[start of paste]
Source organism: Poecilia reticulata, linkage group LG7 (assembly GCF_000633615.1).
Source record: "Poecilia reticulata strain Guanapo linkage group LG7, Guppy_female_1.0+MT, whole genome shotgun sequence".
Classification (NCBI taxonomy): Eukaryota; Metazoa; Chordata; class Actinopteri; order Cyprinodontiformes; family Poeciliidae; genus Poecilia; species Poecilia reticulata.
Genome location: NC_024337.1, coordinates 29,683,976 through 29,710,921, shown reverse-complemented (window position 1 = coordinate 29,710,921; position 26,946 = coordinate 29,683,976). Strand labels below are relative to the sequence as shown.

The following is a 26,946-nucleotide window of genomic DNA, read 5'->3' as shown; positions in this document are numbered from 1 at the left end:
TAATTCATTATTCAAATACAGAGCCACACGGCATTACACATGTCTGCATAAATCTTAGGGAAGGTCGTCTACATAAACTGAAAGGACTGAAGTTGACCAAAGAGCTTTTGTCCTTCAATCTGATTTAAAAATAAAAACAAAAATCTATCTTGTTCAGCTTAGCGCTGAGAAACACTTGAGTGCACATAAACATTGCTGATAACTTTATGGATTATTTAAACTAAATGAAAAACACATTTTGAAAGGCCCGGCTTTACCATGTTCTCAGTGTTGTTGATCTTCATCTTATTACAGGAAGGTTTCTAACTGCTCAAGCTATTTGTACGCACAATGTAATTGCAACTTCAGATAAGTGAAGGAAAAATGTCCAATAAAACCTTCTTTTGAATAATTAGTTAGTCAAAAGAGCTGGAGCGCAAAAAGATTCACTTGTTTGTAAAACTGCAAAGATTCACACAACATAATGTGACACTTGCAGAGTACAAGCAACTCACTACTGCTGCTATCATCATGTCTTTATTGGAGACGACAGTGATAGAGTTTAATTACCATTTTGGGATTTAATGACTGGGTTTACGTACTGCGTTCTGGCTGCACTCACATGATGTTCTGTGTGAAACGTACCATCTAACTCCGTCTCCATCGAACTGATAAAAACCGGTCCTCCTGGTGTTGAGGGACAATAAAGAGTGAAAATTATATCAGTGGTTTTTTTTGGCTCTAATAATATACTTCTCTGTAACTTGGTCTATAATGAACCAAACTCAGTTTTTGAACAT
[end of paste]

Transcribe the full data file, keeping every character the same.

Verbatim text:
Source organism: Poecilia reticulata, linkage group LG7 (assembly GCF_000633615.1).
Source record: "Poecilia reticulata strain Guanapo linkage group LG7, Guppy_female_1.0+MT, whole genome shotgun sequence".
Classification (NCBI taxonomy): Eukaryota; Metazoa; Chordata; class Actinopteri; order Cyprinodontiformes; family Poeciliidae; genus Poecilia; species Poecilia reticulata.
Genome location: NC_024337.1, coordinates 29,683,976 through 29,710,921, shown reverse-complemented (window position 1 = coordinate 29,710,921; position 26,946 = coordinate 29,683,976). Strand labels below are relative to the sequence as shown.

The following is a 26,946-nucleotide window of genomic DNA, read 5'->3' as shown; positions in this document are numbered from 1 at the left end:
TAATTCATTATTCAAATACAGAGCCACACGGCATTACACATGTCTGCATAAATCTTAGGGAAGGTCGTCTACATAAACTGAAAGGACTGAAGTTGACCAAAGAGCTTTTGTCCTTCAATCTGATTTAAAAATAAAAACAAAAATCTATCTTGTTCAGCTTAGCGCTGAGAAACACTTGAGTGCACATAAACATTGCTGATAACTTTATGGATTATTTAAACTAAATGAAAAACACATTTTGAAAGGCCCGGCTTTACCATGTTCTCAGTGTTGTTGATCTTCATCTTATTACAGGAAGGTTTCTAACTGCTCAAGCTATTTGTACGCACAATGTAATTGCAACTTCAGATAAGTGAAGGAAAAATGTCCAATAAAACCTTCTTTTGAATAATTAGTTAGTCAAAAGAGCTGGAGCGCAAAAAGATTCACTTGTTTGTAAAACTGCAAAGATTCACACAACATAATGTGACACTTGCAGAGTACAAGCAACTCACTACTGCTGCTATCATCATGTCTTTATTGGAGACGACAGTGATAGAGTTTAATTACCATTTTGGGATTTAATGACTGGGTTTACGTACTGCGTTCTGGCTGCACTCACATGATGTTCTGTGTGAAACGTACCATCTAACTCCGTCTCCATCGAACTGATAAAAACCGGTCCTCCTGGTGTTGAGGGACAATAAAGAGTGAAAATTATATCAGTGGTTTTTTTTGGCTCTAATAATATACTTCTCTGTAACTTGGTCTATAATGAACCAAACTCAGTTTTTGAACAT